The Dodge Durango of 2022 is a midsize SUV. This vehicle has a powerful V8 engine choice, solid engine performance, a big three-row interior, and sensible tech features, but it also has harsh handling and mediocre fuel efficiency, making it less than ideal for long road trips.
Since 1998, its 3 generations of vehicles have seen many bad models. The Dodge Durango years to avoid include 1999, 2004, 2007, 2011, 2013, 2014 and 2016. Most reported problems include engine problems, unexpected decreases in oil pressure and cases of the engine catching fire.
Why do you need to steer clear of these years? Which year’s versions are the best ones? Find out the answers to these questions below!
Dodge Durango Years to Avoid (List of Years)
1998 models were bombarded with complaints about unexpected decreases in oil pressure leading to engine failure and extensive damage. The Magnum V8 witnessed an upsurge in NHTSA reports in 1999. The reports were about engine failure while driving.
There were reports of engine failures that occurred both at a complete stop and in motion. The 2000 model year Durango showed an increase in these similar engine failure concerns. Though the numbers declined later.
The average repair bill for a 2004 Dodge Durango, according to Car Complaints, was $5,090. To address power brake failures, fuel pump issues, or electrical problems, the 2011 through 2014 model years were recalled.
What Are the Worst Years of Dodge Durango?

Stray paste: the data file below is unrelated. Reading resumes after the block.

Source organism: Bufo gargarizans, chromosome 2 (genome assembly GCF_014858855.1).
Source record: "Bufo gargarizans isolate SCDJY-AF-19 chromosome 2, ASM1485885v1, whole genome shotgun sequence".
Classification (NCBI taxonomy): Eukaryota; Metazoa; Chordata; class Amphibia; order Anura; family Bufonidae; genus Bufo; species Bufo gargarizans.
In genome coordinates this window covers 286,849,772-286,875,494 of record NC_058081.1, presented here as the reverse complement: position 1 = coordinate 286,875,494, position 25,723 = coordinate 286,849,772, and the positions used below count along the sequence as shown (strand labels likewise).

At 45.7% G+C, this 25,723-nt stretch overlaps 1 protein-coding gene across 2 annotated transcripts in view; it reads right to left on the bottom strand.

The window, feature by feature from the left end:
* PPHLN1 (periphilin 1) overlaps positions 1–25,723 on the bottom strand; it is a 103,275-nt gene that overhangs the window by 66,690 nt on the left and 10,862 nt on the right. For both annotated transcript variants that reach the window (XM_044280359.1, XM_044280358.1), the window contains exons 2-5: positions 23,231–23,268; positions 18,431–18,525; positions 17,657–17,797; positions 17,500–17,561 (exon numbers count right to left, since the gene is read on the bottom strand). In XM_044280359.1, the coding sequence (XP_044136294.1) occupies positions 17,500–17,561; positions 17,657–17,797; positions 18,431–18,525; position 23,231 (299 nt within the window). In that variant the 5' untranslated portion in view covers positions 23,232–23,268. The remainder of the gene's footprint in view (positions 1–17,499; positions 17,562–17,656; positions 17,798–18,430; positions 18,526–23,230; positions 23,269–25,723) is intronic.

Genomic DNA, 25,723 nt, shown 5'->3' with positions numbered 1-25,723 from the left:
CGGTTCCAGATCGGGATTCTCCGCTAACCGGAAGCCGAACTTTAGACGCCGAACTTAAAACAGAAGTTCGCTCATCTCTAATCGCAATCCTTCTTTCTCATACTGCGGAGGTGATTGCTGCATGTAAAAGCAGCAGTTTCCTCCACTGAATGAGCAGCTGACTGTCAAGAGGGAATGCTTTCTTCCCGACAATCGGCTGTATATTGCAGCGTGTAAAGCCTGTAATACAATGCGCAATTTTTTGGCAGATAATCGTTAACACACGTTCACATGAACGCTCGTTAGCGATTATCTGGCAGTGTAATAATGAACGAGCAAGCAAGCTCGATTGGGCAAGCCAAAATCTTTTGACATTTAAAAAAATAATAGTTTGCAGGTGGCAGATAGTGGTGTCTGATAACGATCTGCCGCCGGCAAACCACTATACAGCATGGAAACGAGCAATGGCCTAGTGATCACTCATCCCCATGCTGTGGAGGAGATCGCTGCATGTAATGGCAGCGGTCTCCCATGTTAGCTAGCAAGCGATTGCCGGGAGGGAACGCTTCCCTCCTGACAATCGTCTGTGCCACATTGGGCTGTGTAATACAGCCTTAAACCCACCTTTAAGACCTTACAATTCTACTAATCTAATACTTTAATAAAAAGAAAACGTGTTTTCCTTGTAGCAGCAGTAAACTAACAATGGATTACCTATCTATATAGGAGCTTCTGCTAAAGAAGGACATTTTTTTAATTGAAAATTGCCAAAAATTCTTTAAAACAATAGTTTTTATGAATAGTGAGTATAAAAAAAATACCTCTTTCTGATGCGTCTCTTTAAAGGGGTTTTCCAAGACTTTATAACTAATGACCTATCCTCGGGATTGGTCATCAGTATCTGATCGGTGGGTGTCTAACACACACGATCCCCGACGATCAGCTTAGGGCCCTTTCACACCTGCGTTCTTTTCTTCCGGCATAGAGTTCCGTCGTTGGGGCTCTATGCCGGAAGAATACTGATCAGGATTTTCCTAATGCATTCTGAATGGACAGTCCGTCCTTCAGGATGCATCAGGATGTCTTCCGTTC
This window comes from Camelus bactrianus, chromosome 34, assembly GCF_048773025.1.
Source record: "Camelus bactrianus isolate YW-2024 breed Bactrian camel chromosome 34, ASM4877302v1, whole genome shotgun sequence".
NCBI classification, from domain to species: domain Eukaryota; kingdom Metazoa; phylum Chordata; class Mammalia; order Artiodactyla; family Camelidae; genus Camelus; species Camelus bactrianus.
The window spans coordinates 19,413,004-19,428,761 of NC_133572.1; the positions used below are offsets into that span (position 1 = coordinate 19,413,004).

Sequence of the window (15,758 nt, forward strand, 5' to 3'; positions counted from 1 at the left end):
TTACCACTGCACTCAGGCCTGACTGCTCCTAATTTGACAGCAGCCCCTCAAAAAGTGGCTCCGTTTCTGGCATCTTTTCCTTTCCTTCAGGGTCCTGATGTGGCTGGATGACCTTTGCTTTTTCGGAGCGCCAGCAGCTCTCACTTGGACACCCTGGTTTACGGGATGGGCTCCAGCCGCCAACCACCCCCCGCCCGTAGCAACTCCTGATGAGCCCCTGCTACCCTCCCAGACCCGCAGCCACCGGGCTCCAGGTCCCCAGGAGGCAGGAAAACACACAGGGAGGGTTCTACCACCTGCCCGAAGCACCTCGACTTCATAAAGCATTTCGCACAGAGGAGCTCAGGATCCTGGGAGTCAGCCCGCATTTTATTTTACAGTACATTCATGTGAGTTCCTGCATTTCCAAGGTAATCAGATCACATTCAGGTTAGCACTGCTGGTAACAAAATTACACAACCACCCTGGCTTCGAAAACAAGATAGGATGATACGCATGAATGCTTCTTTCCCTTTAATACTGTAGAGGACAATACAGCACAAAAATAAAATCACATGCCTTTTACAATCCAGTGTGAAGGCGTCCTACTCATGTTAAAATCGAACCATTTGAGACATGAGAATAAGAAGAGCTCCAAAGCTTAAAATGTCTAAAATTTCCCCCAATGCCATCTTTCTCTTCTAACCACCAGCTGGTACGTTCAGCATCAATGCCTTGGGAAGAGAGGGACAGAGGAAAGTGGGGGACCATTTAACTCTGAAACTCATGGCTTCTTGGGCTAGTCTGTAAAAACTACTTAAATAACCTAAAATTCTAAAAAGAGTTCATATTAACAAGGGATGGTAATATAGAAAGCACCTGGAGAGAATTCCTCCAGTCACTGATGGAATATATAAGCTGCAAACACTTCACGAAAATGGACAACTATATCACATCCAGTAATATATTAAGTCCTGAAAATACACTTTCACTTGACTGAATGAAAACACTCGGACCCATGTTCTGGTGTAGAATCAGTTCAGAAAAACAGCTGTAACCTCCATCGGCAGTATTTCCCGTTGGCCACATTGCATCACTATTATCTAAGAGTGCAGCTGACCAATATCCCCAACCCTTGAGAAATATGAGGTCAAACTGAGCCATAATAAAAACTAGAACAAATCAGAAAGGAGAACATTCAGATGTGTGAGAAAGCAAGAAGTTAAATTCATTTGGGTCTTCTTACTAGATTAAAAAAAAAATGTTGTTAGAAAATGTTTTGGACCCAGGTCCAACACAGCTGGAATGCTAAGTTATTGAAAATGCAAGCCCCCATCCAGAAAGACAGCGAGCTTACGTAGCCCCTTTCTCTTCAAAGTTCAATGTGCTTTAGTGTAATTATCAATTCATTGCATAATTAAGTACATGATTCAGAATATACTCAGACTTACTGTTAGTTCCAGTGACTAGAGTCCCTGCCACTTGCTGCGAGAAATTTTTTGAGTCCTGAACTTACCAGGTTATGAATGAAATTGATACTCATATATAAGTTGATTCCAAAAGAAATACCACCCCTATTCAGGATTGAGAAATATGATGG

Here are the Dodge Durango years to avoid:
- 1999: Faulty engine brakes, transmissions, suspensions, etc.
- 2004: Airbag not deflating (was recalled), engine problems, stalled and oil-sludge-filled engine etc.
- 2007: Gasoline fuel system, airbag, engine.
- 2011: TIPM chip malfunctioning, causing several electrical issues. The engine stalling, misfiring and struggling to start.
- 2013: Electrical system, service brakes, service brakes, hydraulic system failures.
- 2014: Electrical system, sensors, service brakes, service brakes, hydraulic system failures.
- 2016: Bolts on the exhaust manifold breaking. During strong rainstorms, water passing through the cowl screen on the windshield, clogging of the exhaust gas recirculation (EGR) tube.
What Makes These Dodge Durango Years Worth Avoiding?
In the above section, I have discussed briefly what the usual problems are with different models. But in the following section, you will find the Dodge Durango problems briefly discussed:
1. Engine/Fuel System Failure:
Owners of the Dodge Durango have reported 72 engine failure issues. Some of these problems include the lifter and camshaft failing on 3.6 V6 engines. On the 2011-2015 Dodges, this has become a pretty common problem.